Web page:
State Attorney Joy Apolot was one time handling a case of defilement when the victim questioned why she was prosecuting her husband. As the law would require, court went ahead and remanded the suspect. The girl returned to court bearing her baby in the arms and told Apolot to provide for the baby since she was responsible for sending her ‘husband’ to custody. The judge and the prosecutor were puzzled.
Apolot’s testimony recently before a gathering at Gulu University is a typical representation of the dilemma northern Uganda has found herself in since 2006 when the Lord’s Resistance Army (LRA) conflict was declared over by government.
The conflict, which lasted two decades and affected mostly the Acholi sub region, was started by the Acholi themselves and most of the victims were their own. Children were abducted and recruited into the rebel ranks. Victims, therefore, became perpetrators. They meted out terror on their own people. Government forces too did their damage as for 20 years they fought a resilient LRA led by Joseph Kony.
During that chaotic period crime and general abuse of people’s rights were gross. By the time the war ended, the Acholi were a society torn by forces beyond its own control. Prosecutors have found themselves in a conundrum, having to prosecute people who were also victims of the circumstances.
“There are incidences when the victim becomes dependent on the offender. When you are prosecuting the offender you are prosecuting the victim. There are cases when the offender, on completion of their sentence – apart from those who die in custody – they go back to the community and find the victim. You find the victim crying ‘he is back. What should I do?’” Apolot told the gathering.
The above background lends credence to a process known as Transitional Justice (TJ). This, according to the International Centre for Transitional Justice (ICTJ), “refers to the ways countries emerging from periods of conflict and repression address large-scale or systematic human rights violations so numerous and so serious that the normal justice system will not be able to provide an adequate response.” Such ways include criminal prosecutions, truth and reconciliation commissions, compensation measures for victims and other ways that bring about accountability.
The Gulu gathering, convened by the DANIDA funded Building Stronger Universities (BSU) project, brought together lecturers, maters students, and practitioner in the field of transitional justice to primarily share experiences, generate new knowledge, as well as find new areas for research. Some experts were critical about the way the Ugandan government was responding to the northern Uganda crisis, accusing it of lacking the political will to implement transitional justice.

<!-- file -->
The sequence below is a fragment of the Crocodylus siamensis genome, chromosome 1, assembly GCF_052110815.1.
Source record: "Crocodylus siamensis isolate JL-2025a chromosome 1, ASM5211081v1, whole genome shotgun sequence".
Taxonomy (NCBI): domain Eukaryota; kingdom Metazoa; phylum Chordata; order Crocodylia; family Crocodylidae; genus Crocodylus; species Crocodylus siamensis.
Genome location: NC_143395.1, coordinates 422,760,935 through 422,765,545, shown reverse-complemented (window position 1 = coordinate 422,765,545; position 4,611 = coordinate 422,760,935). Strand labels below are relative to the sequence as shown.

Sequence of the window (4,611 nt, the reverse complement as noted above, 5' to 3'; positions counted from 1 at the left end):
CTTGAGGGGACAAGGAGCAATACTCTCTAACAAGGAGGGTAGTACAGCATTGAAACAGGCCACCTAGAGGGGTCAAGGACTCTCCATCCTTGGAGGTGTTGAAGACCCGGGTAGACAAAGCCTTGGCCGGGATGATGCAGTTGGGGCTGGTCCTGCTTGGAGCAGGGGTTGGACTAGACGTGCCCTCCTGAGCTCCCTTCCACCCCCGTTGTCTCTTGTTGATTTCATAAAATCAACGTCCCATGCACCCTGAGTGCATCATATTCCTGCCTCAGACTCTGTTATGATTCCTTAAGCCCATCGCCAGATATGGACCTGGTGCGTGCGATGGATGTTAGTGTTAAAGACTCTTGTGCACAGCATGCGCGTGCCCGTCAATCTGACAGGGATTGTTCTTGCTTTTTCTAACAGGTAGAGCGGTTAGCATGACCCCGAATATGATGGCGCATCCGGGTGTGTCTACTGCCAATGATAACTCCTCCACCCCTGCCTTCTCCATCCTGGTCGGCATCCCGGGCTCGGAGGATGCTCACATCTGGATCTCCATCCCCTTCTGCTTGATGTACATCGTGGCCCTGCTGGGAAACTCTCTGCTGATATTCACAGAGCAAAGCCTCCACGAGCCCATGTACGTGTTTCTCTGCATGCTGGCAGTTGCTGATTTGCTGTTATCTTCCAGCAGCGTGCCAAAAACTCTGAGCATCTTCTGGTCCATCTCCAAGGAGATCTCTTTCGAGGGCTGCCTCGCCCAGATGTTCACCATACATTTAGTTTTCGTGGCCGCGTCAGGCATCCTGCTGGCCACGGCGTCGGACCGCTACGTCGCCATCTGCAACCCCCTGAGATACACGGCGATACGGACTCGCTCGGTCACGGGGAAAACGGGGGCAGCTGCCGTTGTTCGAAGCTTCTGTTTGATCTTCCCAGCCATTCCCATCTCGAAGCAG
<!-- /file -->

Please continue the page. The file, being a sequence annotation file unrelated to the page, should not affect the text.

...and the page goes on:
Sarah Kasande, ICTJ Head of Office for Uganda, said that the deficiency stems from the government operating in an “authoritarian context.”
“What is the political incentive for this government which by all intents and purposes benefits from the declining rule of law and a shrinking civic space? How does it pursue transitional justice?” She asked. “There is no genuine interest to address what happened in the past; the aspect of pervasive impunity, the continuing human rights violations accompanied by failure to carryout effective investigations,” she said.
Kasande, in addition, claimed that the “elite” had hijacked Uganda’s transitional justice process and were dragging their feet while the victims continued to suffer.
“The elite driven technocratic process gives them an opportunity to drag on. You can’t talk about transitional justice outside the National Transitional Justice Policy , which is a fallacy. It takes four years to pass the policy, it will take another five years to pass the legislation,” she said.
She said the policy lacked an effective framework to handle transitional justice issues and stressed the importance for the transitional justice process to be “citizen driven”
“One of the glaring absences in the policy is the aspect of institutional reform. What happens where you have a structure where there is no accountability whatsoever?” She questioned.
The International Criminal Court (ICC)’s trial of Dominic Ongwen, an ex-commander of one of the LRA brigades, who has been on trial in The Hague since the end of 2016, represents some hope for reparation for the people in northern Uganda. The closure of the case is expected before the end of 2020. The challenge, however, is that the court is overwhelmed with people’s expectations.
“If found guilty the victims are expected to get reparation. As of now the total number of victims (those who participated) in this case is 4,107. When you look at the context in northern Uganda that is another area of conflict,” the ICC’s Jimmy Otim said.
Otim added that there is a lot of bitterness in the community. “When you talk about Dominic Ongwen they say ‘that one is in a five star hotel let him come here and suffer with us. They are not saying imprison him. The other question is why only the LRA [is being tried] and not the Uganda Peoples Defence Forces (UPDF),” Otim